There they were, standing next to each other in a room full of television cameras and reporters, about to announce their recent engagement: New York City public schools chancellor Joel Klein and the Rev. Al Sharpton, two men who have clashed on issues of education equity and access in the past, now announcing that they will work together to fix the nation's troubled schools. Call us the odd couple, Klein said. Or the necessary couple, Sharpton quipped moments later. Both men were in Washington, D.C., this week to kick off a campaign to make education a top priority during the general election and beyond. Together, they will spearhead the Education Equality Project, a new coalition of elected officials, civil rights leaders, and education reformers.
Not to be snide, but how many new coalitions and campaigns do we need to get the presidential candidates to talk about education? There's the Ed in 08 crowd, Colin Powell and his America's Promise Alliance campaign to raise graduation rates, and other groups that have emerged in the past year. They all promised to start a national dialogue about the most pressing issues in education, mostly centered on closing the achievement gap between white and minority children. So far, the results have been disappointing. U.S. News has addressed why it has been difficult to get the candidates to talk about education. Sharpton and Klein were asked the same question this week. Sharpton, who ran unsuccessfully for president in 2004, answered that candidates running for office are often beholden to special interests. "Kids don't vote," he said matter-of-factly.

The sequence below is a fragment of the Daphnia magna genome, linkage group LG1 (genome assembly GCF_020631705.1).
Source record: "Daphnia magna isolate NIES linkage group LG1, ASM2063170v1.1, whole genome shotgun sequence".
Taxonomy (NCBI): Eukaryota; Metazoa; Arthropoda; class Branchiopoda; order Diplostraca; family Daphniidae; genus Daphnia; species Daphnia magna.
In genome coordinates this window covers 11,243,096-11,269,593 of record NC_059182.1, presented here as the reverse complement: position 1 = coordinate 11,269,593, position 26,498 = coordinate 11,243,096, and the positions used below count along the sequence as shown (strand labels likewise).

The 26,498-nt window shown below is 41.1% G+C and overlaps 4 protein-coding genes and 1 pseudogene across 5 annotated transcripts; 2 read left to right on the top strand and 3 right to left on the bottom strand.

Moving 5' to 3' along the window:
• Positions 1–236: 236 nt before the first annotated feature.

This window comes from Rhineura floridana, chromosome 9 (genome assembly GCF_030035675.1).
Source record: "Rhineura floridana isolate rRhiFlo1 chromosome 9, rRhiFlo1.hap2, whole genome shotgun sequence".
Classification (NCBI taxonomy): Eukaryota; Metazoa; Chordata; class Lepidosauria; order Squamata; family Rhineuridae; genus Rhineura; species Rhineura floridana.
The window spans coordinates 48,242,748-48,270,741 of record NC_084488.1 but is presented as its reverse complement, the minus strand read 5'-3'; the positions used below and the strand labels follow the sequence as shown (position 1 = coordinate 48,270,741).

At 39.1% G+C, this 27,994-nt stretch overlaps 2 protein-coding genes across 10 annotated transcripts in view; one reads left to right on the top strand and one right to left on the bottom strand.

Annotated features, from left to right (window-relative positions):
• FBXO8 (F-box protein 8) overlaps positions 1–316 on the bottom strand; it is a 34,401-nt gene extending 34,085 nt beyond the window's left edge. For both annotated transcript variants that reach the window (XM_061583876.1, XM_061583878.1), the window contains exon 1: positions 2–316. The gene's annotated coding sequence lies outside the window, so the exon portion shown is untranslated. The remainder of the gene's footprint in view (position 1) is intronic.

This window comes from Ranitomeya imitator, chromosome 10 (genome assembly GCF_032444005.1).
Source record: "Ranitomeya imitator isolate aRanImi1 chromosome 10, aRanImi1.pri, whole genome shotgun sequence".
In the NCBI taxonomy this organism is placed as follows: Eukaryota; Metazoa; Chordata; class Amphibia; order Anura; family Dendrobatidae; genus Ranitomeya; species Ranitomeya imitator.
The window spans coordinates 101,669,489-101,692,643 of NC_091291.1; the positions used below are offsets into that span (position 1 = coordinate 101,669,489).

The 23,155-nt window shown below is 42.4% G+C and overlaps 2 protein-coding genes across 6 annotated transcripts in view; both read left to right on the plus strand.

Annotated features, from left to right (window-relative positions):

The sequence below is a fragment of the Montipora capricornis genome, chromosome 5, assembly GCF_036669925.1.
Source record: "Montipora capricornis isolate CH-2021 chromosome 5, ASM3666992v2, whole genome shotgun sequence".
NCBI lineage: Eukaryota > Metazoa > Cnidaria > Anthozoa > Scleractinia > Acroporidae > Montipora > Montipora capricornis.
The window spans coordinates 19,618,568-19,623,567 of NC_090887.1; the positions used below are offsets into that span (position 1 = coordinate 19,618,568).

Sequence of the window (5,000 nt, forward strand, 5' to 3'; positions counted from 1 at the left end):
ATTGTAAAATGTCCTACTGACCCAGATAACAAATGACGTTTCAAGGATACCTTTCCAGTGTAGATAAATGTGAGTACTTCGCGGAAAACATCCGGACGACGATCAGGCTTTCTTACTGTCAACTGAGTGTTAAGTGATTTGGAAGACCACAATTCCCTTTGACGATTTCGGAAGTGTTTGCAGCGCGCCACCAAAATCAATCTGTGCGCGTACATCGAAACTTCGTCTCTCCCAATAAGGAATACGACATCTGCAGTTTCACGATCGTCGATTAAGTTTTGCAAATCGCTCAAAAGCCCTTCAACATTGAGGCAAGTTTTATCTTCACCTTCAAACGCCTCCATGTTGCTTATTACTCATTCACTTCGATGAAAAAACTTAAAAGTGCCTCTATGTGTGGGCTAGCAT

Sharpton's new role as leader of a group that includes controversial school reformers is somewhat perplexing. He has been known to support causes that have been at odds with the more radical reforms in education, including those introduced by Klein. Michelle Rhee, chancellor of D.C. public schools, one of the worst-performing districts in the country, stood with Sharpton this week and talked about the need to make teachers more accountable for student outcomes, which includes tying teacher performance to test scores. Klein added: "We need to be bold enough to make sure that those who are not right for our classrooms are not teaching." Such statements are anathema to teachers unions. Incidentally, union leaders are nowhere to be found in the Sharpton and Klein coalition. Sharpton said in an interview that he plans to meet with Randi Weingarten, the presumed president of the American Federation of Teachers, and extend her an invitation to join.
All of this raises the question: How did Klein and Sharpton become the odd couple? Sharpton said he was moved to action by data showing high dropout rates among black and Latino children—the same data that Klein uses to make the case for fast-paced reform. The civil rights leader was also impressed that Klein accepted his invitation to attend an event he organized in April to mark the 40th anniversary of Martin Luther King Jr.'s assassination. The two men subsequently had a series of conversations that eventually led to the idea of working together and forming the Education Equality Project. Now, instead of sparring with each other, this odd but perhaps necessary couple will fight to get the presidential candidates to address education. We wish them happiness and much luck.